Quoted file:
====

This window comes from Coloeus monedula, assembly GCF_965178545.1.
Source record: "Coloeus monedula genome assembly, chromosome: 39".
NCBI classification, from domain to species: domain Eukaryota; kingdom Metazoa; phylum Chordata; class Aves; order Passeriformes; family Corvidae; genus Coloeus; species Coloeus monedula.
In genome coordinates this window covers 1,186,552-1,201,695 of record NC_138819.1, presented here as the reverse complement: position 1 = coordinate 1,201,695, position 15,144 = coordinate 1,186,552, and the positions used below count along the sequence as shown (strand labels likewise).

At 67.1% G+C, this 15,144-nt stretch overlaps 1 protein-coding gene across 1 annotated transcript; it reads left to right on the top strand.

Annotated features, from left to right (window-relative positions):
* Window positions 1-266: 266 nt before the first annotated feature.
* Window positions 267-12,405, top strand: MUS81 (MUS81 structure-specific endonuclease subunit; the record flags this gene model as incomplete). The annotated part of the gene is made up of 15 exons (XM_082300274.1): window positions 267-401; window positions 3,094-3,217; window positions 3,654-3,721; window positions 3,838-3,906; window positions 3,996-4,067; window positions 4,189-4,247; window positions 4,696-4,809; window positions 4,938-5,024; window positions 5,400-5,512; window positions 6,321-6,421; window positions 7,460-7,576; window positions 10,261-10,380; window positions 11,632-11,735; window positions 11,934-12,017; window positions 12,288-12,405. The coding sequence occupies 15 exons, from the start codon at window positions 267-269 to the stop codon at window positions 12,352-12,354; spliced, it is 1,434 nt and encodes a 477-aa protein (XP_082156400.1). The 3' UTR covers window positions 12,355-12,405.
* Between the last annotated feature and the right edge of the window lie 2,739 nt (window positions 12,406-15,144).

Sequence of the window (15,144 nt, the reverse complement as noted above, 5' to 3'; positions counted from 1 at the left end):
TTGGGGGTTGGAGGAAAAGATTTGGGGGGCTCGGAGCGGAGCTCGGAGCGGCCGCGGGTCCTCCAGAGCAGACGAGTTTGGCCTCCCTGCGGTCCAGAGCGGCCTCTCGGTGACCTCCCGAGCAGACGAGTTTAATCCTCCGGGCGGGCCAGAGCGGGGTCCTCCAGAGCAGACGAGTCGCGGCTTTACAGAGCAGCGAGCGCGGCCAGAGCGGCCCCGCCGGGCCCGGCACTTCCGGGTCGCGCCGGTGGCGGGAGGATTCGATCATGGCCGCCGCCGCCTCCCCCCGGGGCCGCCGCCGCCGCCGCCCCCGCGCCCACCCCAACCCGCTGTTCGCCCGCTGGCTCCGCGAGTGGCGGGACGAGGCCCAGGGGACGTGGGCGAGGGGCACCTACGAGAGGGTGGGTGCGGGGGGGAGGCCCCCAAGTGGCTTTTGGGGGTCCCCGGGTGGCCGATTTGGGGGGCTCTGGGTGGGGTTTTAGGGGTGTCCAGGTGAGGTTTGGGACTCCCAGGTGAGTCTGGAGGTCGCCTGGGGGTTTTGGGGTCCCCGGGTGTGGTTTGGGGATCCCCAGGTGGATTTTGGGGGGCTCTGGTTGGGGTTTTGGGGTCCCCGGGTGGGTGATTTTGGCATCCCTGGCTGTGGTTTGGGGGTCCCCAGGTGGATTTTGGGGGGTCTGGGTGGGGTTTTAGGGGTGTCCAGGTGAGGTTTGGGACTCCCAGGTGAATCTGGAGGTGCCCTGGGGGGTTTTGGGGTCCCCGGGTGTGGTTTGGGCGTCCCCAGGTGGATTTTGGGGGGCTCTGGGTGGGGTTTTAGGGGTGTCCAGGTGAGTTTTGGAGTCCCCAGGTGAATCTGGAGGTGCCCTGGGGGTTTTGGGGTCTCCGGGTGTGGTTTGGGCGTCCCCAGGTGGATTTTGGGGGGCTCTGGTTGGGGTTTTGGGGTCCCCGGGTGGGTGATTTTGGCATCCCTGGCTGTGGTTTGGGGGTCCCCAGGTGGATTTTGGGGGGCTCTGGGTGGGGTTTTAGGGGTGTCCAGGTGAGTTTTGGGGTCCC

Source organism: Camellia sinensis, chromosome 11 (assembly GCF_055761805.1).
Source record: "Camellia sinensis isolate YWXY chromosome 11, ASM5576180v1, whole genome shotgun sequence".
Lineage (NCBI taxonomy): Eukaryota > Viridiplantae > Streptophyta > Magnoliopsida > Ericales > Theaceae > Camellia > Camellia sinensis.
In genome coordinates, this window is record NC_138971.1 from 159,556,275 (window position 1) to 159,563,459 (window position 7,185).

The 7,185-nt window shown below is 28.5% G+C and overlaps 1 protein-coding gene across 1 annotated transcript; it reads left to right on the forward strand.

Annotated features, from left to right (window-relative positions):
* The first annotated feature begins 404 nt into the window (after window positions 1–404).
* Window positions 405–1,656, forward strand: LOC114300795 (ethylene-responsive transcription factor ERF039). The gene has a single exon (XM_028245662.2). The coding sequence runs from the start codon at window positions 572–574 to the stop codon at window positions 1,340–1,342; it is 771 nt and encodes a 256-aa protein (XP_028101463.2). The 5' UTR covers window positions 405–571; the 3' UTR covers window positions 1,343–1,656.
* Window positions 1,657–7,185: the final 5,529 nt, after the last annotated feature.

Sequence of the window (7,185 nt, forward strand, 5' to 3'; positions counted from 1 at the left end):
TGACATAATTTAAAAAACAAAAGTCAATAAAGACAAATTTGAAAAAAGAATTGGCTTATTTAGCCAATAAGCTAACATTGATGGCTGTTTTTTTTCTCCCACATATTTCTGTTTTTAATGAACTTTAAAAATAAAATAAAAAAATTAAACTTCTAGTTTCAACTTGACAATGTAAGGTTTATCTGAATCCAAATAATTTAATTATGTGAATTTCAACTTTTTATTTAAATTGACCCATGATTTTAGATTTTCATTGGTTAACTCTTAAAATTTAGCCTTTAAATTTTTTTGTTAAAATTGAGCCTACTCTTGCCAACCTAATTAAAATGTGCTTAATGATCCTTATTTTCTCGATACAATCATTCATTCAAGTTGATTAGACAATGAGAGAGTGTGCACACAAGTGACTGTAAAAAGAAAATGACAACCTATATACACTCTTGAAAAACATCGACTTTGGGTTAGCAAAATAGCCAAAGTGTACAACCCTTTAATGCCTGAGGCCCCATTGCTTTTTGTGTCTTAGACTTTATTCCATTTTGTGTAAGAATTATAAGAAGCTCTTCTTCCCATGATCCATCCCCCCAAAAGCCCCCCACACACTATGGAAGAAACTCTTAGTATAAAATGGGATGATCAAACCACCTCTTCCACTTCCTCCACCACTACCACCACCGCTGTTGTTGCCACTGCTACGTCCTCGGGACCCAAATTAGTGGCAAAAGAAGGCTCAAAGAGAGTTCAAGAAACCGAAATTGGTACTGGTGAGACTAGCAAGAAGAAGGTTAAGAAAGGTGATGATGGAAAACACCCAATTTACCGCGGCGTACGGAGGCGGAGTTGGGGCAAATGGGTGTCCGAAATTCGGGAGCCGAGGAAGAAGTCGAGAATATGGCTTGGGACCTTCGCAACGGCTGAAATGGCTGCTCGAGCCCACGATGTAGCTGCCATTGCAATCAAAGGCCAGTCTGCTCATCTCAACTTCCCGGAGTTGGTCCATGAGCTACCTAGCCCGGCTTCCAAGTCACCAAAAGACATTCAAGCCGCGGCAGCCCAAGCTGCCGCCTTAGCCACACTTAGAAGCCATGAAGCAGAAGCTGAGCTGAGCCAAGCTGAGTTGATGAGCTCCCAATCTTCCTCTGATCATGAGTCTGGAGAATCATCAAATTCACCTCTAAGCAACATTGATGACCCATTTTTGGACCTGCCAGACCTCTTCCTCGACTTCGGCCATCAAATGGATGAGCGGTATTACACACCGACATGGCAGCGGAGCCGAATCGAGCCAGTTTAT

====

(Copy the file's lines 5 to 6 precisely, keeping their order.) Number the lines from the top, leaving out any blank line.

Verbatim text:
At 67.1% G+C, this 15,144-nt stretch overlaps 1 protein-coding gene across 1 annotated transcript; it reads left to right on the top strand.

Annotated features, from left to right (window-relative positions):